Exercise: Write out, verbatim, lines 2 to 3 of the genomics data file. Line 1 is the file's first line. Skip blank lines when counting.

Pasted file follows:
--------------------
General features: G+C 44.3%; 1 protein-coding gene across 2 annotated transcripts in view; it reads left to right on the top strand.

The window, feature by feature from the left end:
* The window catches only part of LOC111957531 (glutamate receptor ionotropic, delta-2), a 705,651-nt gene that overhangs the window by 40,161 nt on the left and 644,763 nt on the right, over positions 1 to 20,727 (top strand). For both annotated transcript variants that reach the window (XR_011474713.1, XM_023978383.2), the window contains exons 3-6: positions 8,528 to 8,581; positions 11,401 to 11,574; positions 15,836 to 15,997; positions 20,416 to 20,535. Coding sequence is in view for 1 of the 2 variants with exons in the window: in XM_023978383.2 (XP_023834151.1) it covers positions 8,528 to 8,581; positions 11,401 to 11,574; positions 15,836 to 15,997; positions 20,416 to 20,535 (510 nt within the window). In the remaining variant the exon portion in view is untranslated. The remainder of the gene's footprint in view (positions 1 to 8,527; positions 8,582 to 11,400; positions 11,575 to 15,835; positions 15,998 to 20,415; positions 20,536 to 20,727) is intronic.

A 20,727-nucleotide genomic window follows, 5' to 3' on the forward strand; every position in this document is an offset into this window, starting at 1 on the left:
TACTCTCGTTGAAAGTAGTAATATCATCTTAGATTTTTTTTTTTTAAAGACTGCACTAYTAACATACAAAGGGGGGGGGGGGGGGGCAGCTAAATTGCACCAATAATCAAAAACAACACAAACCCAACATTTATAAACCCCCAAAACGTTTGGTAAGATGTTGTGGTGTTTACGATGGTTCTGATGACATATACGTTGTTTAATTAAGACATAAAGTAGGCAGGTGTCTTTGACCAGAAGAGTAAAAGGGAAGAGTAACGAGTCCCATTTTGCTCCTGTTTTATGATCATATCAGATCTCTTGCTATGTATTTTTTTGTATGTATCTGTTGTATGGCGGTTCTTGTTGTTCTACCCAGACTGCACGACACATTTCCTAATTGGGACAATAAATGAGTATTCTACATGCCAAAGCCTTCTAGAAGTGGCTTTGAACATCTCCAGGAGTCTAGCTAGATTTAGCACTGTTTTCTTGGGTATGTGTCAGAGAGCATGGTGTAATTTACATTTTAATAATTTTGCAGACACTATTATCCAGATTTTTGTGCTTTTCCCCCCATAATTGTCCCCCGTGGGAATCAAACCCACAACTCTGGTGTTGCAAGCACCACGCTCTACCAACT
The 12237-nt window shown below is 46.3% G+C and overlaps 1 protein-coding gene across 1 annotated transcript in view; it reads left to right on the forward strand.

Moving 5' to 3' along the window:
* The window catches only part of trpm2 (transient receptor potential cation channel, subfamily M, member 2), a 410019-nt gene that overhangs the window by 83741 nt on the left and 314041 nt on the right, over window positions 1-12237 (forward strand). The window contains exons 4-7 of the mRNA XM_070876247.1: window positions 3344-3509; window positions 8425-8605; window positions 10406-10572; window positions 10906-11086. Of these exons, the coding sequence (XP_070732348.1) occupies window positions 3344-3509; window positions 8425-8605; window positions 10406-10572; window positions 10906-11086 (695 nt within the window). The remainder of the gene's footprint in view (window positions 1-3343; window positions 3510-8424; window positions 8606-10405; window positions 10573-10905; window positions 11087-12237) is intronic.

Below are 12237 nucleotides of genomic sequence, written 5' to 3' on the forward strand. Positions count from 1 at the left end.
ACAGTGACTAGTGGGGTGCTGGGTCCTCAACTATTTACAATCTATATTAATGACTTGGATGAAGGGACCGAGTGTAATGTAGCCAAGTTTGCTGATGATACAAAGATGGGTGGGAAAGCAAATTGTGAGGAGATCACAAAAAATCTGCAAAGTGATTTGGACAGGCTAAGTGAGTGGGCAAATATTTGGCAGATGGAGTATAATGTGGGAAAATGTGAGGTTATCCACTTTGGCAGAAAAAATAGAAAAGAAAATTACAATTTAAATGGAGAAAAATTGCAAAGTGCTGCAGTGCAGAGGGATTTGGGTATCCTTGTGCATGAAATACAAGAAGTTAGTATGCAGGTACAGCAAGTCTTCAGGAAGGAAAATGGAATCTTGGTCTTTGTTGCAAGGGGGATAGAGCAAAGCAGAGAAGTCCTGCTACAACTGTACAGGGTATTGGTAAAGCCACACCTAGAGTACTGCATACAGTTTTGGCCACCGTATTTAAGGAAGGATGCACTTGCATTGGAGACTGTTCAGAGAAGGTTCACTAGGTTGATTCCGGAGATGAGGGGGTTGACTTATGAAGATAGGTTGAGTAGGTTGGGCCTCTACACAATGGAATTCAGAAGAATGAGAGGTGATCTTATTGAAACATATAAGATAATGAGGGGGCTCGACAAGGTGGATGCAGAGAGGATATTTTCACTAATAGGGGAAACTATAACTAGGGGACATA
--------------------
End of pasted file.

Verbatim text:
The window, feature by feature from the left end:
* The window catches only part of LOC111957531 (glutamate receptor ionotropic, delta-2), a 705,651-nt gene that overhangs the window by 40,161 nt on the left and 644,763 nt on the right, over positions 1 to 20,727 (top strand). For both annotated transcript variants that reach the window (XR_011474713.1, XM_023978383.2), the window contains exons 3-6: positions 8,528 to 8,581; positions 11,401 to 11,574; positions 15,836 to 15,997; positions 20,416 to 20,535. Coding sequence is in view for 1 of the 2 variants with exons in the window: in XM_023978383.2 (XP_023834151.1) it covers positions 8,528 to 8,581; positions 11,401 to 11,574; positions 15,836 to 15,997; positions 20,416 to 20,535 (510 nt within the window). In the remaining variant the exon portion in view is untranslated. The remainder of the gene's footprint in view (positions 1 to 8,527; positions 8,582 to 11,400; positions 11,575 to 15,835; positions 15,998 to 20,415; positions 20,536 to 20,727) is intronic.